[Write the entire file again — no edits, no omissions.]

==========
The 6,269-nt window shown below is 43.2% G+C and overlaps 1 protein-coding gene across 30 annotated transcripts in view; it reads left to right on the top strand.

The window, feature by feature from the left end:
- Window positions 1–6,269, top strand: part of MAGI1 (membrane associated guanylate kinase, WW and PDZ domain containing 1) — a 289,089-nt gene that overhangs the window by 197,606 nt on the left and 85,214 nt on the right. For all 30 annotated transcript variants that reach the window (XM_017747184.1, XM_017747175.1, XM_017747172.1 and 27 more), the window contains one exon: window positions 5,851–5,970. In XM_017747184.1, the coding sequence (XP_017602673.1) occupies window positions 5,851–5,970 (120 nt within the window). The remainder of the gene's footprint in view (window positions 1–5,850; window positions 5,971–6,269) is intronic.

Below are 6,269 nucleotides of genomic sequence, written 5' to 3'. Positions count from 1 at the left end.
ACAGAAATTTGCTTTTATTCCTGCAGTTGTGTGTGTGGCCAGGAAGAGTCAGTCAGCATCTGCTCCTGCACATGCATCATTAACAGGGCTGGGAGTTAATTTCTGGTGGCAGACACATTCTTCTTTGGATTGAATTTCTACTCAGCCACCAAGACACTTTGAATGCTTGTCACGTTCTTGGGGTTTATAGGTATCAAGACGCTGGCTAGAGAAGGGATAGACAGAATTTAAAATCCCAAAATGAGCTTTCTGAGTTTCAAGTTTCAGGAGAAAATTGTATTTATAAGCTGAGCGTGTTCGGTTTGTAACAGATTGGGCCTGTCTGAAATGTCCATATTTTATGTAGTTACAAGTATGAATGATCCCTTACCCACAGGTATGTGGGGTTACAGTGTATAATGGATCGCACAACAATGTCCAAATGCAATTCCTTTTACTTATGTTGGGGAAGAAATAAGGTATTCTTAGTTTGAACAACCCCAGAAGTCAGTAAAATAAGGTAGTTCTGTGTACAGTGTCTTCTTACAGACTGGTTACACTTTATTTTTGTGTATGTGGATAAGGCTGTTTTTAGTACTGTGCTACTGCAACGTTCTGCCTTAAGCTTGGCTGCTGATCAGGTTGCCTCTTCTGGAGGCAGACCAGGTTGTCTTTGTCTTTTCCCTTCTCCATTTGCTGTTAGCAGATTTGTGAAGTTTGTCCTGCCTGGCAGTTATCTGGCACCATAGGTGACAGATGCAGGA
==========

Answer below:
The 6,269-nt window shown below is 43.2% G+C and overlaps 1 protein-coding gene across 30 annotated transcripts in view; it reads left to right on the top strand.

The window, feature by feature from the left end:
- Window positions 1–6,269, top strand: part of MAGI1 (membrane associated guanylate kinase, WW and PDZ domain containing 1) — a 289,089-nt gene that overhangs the window by 197,606 nt on the left and 85,214 nt on the right. For all 30 annotated transcript variants that reach the window (XM_017747184.1, XM_017747175.1, XM_017747172.1 and 27 more), the window contains one exon: window positions 5,851–5,970. In XM_017747184.1, the coding sequence (XP_017602673.1) occupies window positions 5,851–5,970 (120 nt within the window). The remainder of the gene's footprint in view (window positions 1–5,850; window positions 5,971–6,269) is intronic.

Below are 6,269 nucleotides of genomic sequence, written 5' to 3'. Positions count from 1 at the left end.
ACAGAAATTTGCTTTTATTCCTGCAGTTGTGTGTGTGGCCAGGAAGAGTCAGTCAGCATCTGCTCCTGCACATGCATCATTAACAGGGCTGGGAGTTAATTTCTGGTGGCAGACACATTCTTCTTTGGATTGAATTTCTACTCAGCCACCAAGACACTTTGAATGCTTGTCACGTTCTTGGGGTTTATAGGTATCAAGACGCTGGCTAGAGAAGGGATAGACAGAATTTAAAATCCCAAAATGAGCTTTCTGAGTTTCAAGTTTCAGGAGAAAATTGTATTTATAAGCTGAGCGTGTTCGGTTTGTAACAGATTGGGCCTGTCTGAAATGTCCATATTTTATGTAGTTACAAGTATGAATGATCCCTTACCCACAGGTATGTGGGGTTACAGTGTATAATGGATCGCACAACAATGTCCAAATGCAATTCCTTTTACTTATGTTGGGGAAGAAATAAGGTATTCTTAGTTTGAACAACCCCAGAAGTCAGTAAAATAAGGTAGTTCTGTGTACAGTGTCTTCTTACAGACTGGTTACACTTTATTTTTGTGTATGTGGATAAGGCTGTTTTTAGTACTGTGCTACTGCAACGTTCTGCCTTAAGCTTGGCTGCTGATCAGGTTGCCTCTTCTGGAGGCAGACCAGGTTGTCTTTGTCTTTTCCCTTCTCCATTTGCTGTTAGCAGATTTGTGAAGTTTGTCCTGCCTGGCAGTTATCTGGCACCATAGGTGACAGATGCAGGA